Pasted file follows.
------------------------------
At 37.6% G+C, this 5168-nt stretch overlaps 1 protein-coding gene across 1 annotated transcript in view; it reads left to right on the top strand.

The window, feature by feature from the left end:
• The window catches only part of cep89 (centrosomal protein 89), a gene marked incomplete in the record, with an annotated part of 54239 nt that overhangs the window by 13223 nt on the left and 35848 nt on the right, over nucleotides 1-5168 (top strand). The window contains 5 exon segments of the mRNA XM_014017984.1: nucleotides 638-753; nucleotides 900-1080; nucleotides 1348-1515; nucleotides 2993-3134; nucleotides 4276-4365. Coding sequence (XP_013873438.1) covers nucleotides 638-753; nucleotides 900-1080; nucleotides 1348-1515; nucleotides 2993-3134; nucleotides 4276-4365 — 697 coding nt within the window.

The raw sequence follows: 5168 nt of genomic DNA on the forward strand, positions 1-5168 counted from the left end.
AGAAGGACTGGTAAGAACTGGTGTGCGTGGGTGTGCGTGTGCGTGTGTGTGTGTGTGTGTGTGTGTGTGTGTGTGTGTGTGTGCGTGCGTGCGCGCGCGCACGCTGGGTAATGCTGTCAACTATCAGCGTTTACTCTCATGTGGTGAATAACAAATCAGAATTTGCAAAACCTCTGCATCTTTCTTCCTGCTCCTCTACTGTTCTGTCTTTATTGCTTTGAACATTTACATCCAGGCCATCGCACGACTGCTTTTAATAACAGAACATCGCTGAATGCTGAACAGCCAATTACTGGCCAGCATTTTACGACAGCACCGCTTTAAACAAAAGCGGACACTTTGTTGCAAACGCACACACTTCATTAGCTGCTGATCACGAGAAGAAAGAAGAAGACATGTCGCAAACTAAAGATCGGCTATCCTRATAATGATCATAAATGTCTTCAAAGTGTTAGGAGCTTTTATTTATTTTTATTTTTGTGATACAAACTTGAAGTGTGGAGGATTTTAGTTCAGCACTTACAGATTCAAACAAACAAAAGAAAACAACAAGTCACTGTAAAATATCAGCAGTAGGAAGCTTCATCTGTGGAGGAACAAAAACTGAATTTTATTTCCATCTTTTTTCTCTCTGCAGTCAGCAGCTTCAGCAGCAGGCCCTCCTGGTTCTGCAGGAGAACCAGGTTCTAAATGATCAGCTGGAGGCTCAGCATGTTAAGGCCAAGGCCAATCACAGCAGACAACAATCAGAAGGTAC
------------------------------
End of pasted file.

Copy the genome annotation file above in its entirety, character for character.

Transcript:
At 37.6% G+C, this 5168-nt stretch overlaps 1 protein-coding gene across 1 annotated transcript in view; it reads left to right on the top strand.

The window, feature by feature from the left end:
• The window catches only part of cep89 (centrosomal protein 89), a gene marked incomplete in the record, with an annotated part of 54239 nt that overhangs the window by 13223 nt on the left and 35848 nt on the right, over nucleotides 1-5168 (top strand). The window contains 5 exon segments of the mRNA XM_014017984.1: nucleotides 638-753; nucleotides 900-1080; nucleotides 1348-1515; nucleotides 2993-3134; nucleotides 4276-4365. Coding sequence (XP_013873438.1) covers nucleotides 638-753; nucleotides 900-1080; nucleotides 1348-1515; nucleotides 2993-3134; nucleotides 4276-4365 — 697 coding nt within the window.

The raw sequence follows: 5168 nt of genomic DNA on the forward strand, positions 1-5168 counted from the left end.
AGAAGGACTGGTAAGAACTGGTGTGCGTGGGTGTGCGTGTGCGTGTGTGTGTGTGTGTGTGTGTGTGTGTGTGTGTGTGTGTGCGTGCGTGCGCGCGCGCACGCTGGGTAATGCTGTCAACTATCAGCGTTTACTCTCATGTGGTGAATAACAAATCAGAATTTGCAAAACCTCTGCATCTTTCTTCCTGCTCCTCTACTGTTCTGTCTTTATTGCTTTGAACATTTACATCCAGGCCATCGCACGACTGCTTTTAATAACAGAACATCGCTGAATGCTGAACAGCCAATTACTGGCCAGCATTTTACGACAGCACCGCTTTAAACAAAAGCGGACACTTTGTTGCAAACGCACACACTTCATTAGCTGCTGATCACGAGAAGAAAGAAGAAGACATGTCGCAAACTAAAGATCGGCTATCCTRATAATGATCATAAATGTCTTCAAAGTGTTAGGAGCTTTTATTTATTTTTATTTTTGTGATACAAACTTGAAGTGTGGAGGATTTTAGTTCAGCACTTACAGATTCAAACAAACAAAAGAAAACAACAAGTCACTGTAAAATATCAGCAGTAGGAAGCTTCATCTGTGGAGGAACAAAAACTGAATTTTATTTCCATCTTTTTTCTCTCTGCAGTCAGCAGCTTCAGCAGCAGGCCCTCCTGGTTCTGCAGGAGAACCAGGTTCTAAATGATCAGCTGGAGGCTCAGCATGTTAAGGCCAAGGCCAATCACAGCAGACAACAATCAGAAGGTAC